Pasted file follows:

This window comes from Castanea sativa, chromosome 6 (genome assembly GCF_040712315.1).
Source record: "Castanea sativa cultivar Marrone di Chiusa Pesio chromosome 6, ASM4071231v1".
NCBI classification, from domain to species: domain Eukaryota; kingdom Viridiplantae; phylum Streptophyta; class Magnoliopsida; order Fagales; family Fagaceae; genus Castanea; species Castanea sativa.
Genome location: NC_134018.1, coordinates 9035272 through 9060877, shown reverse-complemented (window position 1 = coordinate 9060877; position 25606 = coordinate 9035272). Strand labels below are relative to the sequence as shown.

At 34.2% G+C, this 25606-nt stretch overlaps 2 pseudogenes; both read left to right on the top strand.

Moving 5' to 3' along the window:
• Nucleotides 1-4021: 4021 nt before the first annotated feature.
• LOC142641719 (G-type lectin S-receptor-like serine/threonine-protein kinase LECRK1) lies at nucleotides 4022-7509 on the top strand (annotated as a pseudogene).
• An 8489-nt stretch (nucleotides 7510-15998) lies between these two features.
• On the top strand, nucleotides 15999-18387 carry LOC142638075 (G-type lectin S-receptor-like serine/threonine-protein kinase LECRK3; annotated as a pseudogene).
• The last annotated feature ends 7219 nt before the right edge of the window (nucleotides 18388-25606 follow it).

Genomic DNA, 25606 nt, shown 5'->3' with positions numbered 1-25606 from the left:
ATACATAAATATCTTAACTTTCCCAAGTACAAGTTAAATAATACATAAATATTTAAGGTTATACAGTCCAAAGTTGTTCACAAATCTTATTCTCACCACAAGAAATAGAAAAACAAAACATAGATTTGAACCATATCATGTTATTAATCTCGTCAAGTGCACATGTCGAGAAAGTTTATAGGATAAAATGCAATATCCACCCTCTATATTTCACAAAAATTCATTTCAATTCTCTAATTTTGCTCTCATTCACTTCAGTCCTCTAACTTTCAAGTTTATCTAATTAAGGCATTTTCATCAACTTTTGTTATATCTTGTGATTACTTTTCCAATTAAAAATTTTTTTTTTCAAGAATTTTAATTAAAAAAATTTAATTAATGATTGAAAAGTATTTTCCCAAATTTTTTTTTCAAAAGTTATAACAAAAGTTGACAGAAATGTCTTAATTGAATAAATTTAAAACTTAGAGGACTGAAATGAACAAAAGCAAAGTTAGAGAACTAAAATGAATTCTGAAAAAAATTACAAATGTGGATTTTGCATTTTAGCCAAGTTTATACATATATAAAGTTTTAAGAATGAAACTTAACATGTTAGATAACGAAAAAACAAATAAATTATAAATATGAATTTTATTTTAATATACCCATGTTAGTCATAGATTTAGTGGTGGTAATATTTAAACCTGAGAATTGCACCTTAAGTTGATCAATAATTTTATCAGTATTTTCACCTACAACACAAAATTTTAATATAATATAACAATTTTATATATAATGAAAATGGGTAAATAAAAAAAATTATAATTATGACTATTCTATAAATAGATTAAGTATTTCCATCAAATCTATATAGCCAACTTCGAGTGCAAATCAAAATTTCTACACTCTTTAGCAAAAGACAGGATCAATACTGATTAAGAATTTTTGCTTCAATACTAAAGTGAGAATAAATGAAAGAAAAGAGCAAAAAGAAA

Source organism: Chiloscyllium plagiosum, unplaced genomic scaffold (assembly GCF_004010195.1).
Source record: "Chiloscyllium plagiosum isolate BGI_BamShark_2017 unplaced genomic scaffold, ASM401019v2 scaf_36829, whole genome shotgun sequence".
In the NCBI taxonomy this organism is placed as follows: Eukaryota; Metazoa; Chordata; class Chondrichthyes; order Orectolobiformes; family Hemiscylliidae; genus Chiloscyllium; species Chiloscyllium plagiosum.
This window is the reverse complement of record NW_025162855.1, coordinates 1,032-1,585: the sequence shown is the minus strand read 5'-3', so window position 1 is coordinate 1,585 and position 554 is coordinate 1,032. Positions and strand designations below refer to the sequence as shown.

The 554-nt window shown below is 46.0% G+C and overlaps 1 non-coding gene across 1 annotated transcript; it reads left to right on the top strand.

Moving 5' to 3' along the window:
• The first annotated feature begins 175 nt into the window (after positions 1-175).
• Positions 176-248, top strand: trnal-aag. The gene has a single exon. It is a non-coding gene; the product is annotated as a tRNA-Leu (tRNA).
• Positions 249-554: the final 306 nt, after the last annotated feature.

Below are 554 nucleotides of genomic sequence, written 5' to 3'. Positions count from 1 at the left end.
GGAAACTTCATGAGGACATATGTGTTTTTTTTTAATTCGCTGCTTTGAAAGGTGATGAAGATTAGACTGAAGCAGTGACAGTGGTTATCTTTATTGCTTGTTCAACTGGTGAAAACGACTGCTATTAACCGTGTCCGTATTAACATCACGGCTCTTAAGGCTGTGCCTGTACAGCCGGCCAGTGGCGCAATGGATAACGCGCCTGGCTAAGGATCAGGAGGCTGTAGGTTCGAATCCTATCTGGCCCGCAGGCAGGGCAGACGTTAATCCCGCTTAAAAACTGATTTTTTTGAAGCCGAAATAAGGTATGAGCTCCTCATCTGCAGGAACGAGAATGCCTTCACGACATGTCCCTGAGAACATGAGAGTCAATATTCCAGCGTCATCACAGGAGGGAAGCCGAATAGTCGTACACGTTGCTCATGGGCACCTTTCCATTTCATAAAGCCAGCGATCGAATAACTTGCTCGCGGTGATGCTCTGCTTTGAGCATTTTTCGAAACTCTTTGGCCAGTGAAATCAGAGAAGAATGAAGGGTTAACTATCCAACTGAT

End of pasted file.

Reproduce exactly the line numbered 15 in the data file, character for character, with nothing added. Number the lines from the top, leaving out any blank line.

Source record: "Chiloscyllium plagiosum isolate BGI_BamShark_2017 unplaced genomic scaffold, ASM401019v2 scaf_36829, whole genome shotgun sequence".